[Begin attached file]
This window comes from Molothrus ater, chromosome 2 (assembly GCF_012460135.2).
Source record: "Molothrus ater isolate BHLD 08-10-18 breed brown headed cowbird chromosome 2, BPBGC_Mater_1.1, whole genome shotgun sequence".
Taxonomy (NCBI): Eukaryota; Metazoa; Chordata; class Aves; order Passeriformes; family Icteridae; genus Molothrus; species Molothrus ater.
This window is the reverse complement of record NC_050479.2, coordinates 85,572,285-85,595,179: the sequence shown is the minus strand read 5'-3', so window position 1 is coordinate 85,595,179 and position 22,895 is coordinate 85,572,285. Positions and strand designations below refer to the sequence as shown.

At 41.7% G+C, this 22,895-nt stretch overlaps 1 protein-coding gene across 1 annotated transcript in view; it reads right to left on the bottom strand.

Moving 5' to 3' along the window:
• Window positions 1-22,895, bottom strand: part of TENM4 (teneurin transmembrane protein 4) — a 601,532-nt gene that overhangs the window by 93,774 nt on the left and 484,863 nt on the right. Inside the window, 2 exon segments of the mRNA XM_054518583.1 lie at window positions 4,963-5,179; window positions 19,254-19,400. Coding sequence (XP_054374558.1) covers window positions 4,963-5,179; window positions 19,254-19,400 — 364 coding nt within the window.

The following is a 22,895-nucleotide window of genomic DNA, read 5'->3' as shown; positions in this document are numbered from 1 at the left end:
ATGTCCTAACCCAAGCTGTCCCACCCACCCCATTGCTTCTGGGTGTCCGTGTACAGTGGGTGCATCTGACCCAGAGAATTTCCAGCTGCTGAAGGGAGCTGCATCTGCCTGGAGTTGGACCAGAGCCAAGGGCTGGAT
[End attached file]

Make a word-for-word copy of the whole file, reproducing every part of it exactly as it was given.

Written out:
This window comes from Molothrus ater, chromosome 2 (assembly GCF_012460135.2).
Source record: "Molothrus ater isolate BHLD 08-10-18 breed brown headed cowbird chromosome 2, BPBGC_Mater_1.1, whole genome shotgun sequence".
Taxonomy (NCBI): Eukaryota; Metazoa; Chordata; class Aves; order Passeriformes; family Icteridae; genus Molothrus; species Molothrus ater.
This window is the reverse complement of record NC_050479.2, coordinates 85,572,285-85,595,179: the sequence shown is the minus strand read 5'-3', so window position 1 is coordinate 85,595,179 and position 22,895 is coordinate 85,572,285. Positions and strand designations below refer to the sequence as shown.

At 41.7% G+C, this 22,895-nt stretch overlaps 1 protein-coding gene across 1 annotated transcript in view; it reads right to left on the bottom strand.

Moving 5' to 3' along the window:
• Window positions 1-22,895, bottom strand: part of TENM4 (teneurin transmembrane protein 4) — a 601,532-nt gene that overhangs the window by 93,774 nt on the left and 484,863 nt on the right. Inside the window, 2 exon segments of the mRNA XM_054518583.1 lie at window positions 4,963-5,179; window positions 19,254-19,400. Coding sequence (XP_054374558.1) covers window positions 4,963-5,179; window positions 19,254-19,400 — 364 coding nt within the window.

The following is a 22,895-nucleotide window of genomic DNA, read 5'->3' as shown; positions in this document are numbered from 1 at the left end:
ATGTCCTAACCCAAGCTGTCCCACCCACCCCATTGCTTCTGGGTGTCCGTGTACAGTGGGTGCATCTGACCCAGAGAATTTCCAGCTGCTGAAGGGAGCTGCATCTGCCTGGAGTTGGACCAGAGCCAAGGGCTGGAT